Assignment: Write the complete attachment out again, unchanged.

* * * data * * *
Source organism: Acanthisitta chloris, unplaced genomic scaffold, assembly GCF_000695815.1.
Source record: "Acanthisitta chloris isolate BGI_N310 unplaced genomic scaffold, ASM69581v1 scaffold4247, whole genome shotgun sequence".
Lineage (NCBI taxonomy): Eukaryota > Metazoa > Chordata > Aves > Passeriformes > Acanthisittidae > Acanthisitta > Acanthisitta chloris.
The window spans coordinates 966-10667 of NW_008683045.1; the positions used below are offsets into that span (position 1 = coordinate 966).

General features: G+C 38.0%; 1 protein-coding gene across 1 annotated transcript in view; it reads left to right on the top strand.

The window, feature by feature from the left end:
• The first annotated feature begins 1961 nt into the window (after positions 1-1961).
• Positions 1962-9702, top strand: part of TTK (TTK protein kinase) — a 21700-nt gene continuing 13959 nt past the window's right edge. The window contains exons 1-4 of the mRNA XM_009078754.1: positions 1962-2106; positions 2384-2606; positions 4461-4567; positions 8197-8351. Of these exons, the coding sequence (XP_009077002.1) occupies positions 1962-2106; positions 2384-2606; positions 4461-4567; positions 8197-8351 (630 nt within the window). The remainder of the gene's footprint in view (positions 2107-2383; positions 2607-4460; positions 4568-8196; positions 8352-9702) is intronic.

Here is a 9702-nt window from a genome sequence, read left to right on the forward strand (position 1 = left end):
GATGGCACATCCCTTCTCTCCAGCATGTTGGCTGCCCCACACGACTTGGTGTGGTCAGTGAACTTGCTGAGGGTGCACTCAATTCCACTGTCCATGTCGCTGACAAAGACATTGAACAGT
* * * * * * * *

Source organism: Acanthisitta chloris, unplaced genomic scaffold, assembly GCF_000695815.1.
Source record: "Acanthisitta chloris isolate BGI_N310 unplaced genomic scaffold, ASM69581v1 scaffold4247, whole genome shotgun sequence".
Lineage (NCBI taxonomy): Eukaryota > Metazoa > Chordata > Aves > Passeriformes > Acanthisittidae > Acanthisitta > Acanthisitta chloris.
The window spans coordinates 966-10667 of NW_008683045.1; the positions used below are offsets into that span (position 1 = coordinate 966).

General features: G+C 38.0%; 1 protein-coding gene across 1 annotated transcript in view; it reads left to right on the top strand.

The window, feature by feature from the left end:
• The first annotated feature begins 1961 nt into the window (after positions 1-1961).
• Positions 1962-9702, top strand: part of TTK (TTK protein kinase) — a 21700-nt gene continuing 13959 nt past the window's right edge. The window contains exons 1-4 of the mRNA XM_009078754.1: positions 1962-2106; positions 2384-2606; positions 4461-4567; positions 8197-8351. Of these exons, the coding sequence (XP_009077002.1) occupies positions 1962-2106; positions 2384-2606; positions 4461-4567; positions 8197-8351 (630 nt within the window). The remainder of the gene's footprint in view (positions 2107-2383; positions 2607-4460; positions 4568-8196; positions 8352-9702) is intronic.

Here is a 9702-nt window from a genome sequence, read left to right on the forward strand (position 1 = left end):
GATGGCACATCCCTTCTCTCCAGCATGTTGGCTGCCCCACACGACTTGGTGTGGTCAGTGAACTTGCTGAGGGTGCACTCAATTCCACTGTCCATGTCGCTGACAAAGACATTGAACAGT